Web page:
Adapting to Climate Change

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New Hampshire's Climate: Past and Future Changes

Climate Change Flyer front page

Climate Change in the Piscataqua/Great Bay Region: Past, Present, and Future

Climate Change Report front page



The Issue

According to a recent report, climate change is already affecting coastal New Hampshire. Temperatures, overall precipitation (especially in winter) and the frequency of extreme precipitation events are all rising. River discharge is increasing. Sea surface temperatures in the Gulf of Maine are rising, as is sea level (Wake, 2011). Many of these conditions are hardly news to community leaders in New Hampshire’s coastal watershed as they have been regularly dealing with effects such as flooding and coastal erosion.

How Sea Grant Can Help

N.H. Sea Grant connects community leaders to the science-based information, tools and resources they need to reduce vulnerabilities and increase the resilience of their environmental, social, and economic systems as they are impacted by climate change. Linking communities with academic researchers, organizing workshops, and facilitating community processes are but a few of the ways in which NH Sea Grant works with communities.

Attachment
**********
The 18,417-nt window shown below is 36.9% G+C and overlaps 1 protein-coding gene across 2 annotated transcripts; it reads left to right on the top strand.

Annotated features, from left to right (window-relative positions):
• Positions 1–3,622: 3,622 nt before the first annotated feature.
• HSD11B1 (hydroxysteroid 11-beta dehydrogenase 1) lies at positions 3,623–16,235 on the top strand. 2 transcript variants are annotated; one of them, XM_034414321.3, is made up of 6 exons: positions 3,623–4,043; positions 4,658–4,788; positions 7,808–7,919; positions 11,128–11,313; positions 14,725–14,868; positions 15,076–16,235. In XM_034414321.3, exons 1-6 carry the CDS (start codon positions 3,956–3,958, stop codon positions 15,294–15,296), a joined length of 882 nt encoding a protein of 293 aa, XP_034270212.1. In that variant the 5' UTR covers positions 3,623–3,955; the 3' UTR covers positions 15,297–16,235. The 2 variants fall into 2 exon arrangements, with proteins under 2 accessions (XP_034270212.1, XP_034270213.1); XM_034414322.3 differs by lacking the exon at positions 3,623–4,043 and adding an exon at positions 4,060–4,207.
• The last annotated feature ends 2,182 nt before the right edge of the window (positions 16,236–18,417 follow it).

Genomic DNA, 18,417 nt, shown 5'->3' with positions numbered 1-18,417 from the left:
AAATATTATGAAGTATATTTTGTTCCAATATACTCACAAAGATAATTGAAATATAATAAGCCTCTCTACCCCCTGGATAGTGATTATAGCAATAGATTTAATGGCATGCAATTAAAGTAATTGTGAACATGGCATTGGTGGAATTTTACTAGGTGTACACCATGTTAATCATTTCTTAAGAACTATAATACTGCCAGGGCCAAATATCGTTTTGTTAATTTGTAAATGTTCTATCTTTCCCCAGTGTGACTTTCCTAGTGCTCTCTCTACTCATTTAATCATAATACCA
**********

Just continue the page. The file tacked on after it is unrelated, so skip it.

Staff also strives to ensure that community leaders have access to partners with additional expertise to help apply information, technical tools, and resources. As such, NH Sea Grant is part of the NH Coastal Adaptation Workgroup (CAW), a coalition of nearly 20 organizations, agencies and municipalities working with NH’s coastal communities to improve their climate readiness.

Example projects:

Delivering information: Water, Weather, Climate, and Community Workshop Series

NH Sea Grant works with the NH Coastal Adaptation Workgroup to host 2-3 workshops every year around climate change topics requested by Seacoast community members. The NH Stormsmart Coasts website holds information about upcoming workshops on the Crows Nest Blog, and houses past workshop presentations at the Past Workshops page.



Providing Guidance: Adaptation Action Planning with Newfields

NH Sea Grant staff worked with the town of Newfields from spring through fall of 2012. By providing local climate change research from the University of New Hampshire and facilitating monthly meetings with community members, Newfields was able to develop an action plan around two local priorities: stormwater management and emergency preparedness. Among other successes, the town has since updated their stormwater management regulations and produced a community calendar with information about storm preparedness.